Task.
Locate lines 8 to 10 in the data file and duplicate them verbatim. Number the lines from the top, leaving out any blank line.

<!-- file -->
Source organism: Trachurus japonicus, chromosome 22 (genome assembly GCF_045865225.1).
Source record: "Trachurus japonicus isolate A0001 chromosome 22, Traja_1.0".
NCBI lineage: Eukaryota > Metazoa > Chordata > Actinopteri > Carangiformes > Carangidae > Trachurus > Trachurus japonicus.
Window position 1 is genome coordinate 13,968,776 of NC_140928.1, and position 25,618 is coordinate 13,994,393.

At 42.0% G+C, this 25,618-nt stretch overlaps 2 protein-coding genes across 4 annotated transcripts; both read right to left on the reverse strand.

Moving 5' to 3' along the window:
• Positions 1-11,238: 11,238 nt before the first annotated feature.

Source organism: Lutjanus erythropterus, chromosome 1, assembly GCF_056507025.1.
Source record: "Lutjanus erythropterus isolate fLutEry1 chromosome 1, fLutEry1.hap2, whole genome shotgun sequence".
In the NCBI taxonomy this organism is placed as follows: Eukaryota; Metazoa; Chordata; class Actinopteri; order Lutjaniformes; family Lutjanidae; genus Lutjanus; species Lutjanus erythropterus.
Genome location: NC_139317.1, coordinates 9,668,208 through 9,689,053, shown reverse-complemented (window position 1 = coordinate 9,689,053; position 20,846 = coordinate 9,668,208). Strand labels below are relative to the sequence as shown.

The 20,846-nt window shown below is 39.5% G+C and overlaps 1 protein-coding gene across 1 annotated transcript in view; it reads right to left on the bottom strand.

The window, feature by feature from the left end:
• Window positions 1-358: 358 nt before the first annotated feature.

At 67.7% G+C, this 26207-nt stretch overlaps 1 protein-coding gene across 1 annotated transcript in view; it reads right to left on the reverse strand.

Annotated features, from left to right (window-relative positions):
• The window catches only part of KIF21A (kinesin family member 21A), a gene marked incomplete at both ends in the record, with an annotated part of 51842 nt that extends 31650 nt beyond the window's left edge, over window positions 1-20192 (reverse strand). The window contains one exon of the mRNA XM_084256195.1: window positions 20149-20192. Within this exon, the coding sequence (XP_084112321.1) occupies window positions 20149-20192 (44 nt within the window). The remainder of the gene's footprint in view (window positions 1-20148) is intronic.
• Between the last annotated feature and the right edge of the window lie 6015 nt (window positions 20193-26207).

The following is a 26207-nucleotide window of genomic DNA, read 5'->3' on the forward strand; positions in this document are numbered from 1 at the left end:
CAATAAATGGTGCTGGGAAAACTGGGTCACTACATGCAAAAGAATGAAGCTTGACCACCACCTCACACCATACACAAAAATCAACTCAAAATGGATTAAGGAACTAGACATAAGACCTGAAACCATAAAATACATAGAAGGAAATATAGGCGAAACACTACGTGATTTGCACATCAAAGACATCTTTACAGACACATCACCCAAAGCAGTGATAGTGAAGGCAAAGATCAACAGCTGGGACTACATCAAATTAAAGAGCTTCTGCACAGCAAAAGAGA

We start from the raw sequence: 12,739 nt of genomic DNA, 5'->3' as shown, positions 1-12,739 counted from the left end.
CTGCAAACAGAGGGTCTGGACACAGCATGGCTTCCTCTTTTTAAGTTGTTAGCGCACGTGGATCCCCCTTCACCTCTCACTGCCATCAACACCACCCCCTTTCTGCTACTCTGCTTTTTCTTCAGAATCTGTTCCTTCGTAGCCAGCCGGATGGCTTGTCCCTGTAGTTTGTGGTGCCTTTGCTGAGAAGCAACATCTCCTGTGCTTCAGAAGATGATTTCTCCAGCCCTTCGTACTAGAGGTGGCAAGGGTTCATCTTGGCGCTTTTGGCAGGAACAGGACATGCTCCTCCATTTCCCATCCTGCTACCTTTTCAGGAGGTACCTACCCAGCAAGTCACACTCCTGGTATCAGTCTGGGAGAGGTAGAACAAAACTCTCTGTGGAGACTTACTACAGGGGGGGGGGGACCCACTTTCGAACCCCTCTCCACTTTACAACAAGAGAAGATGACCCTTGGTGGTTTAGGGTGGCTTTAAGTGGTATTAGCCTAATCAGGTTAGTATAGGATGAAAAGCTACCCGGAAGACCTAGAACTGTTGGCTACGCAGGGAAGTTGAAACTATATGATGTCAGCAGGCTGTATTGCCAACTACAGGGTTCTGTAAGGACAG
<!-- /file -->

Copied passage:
Source organism: Lutjanus erythropterus, chromosome 1, assembly GCF_056507025.1.
Source record: "Lutjanus erythropterus isolate fLutEry1 chromosome 1, fLutEry1.hap2, whole genome shotgun sequence".
In the NCBI taxonomy this organism is placed as follows: Eukaryota; Metazoa; Chordata; class Actinopteri; order Lutjaniformes; family Lutjanidae; genus Lutjanus; species Lutjanus erythropterus.